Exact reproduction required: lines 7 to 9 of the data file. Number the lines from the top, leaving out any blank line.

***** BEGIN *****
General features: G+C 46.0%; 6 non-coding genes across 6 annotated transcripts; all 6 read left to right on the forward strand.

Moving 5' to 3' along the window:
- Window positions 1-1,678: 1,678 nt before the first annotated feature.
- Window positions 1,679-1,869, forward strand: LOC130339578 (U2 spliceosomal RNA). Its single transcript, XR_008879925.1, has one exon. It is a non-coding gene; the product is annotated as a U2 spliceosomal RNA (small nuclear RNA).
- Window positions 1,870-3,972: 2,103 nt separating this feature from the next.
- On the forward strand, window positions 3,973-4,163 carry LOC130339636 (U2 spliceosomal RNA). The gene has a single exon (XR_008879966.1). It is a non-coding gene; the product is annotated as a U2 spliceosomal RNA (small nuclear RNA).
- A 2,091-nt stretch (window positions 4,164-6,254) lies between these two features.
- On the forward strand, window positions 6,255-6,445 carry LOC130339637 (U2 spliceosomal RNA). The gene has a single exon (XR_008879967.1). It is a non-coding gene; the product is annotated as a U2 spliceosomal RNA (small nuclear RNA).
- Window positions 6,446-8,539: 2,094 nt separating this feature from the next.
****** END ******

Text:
- A 2,091-nt stretch (window positions 4,164-6,254) lies between these two features.
- On the forward strand, window positions 6,255-6,445 carry LOC130339637 (U2 spliceosomal RNA). The gene has a single exon (XR_008879967.1). It is a non-coding gene; the product is annotated as a U2 spliceosomal RNA (small nuclear RNA).
- Window positions 6,446-8,539: 2,094 nt separating this feature from the next.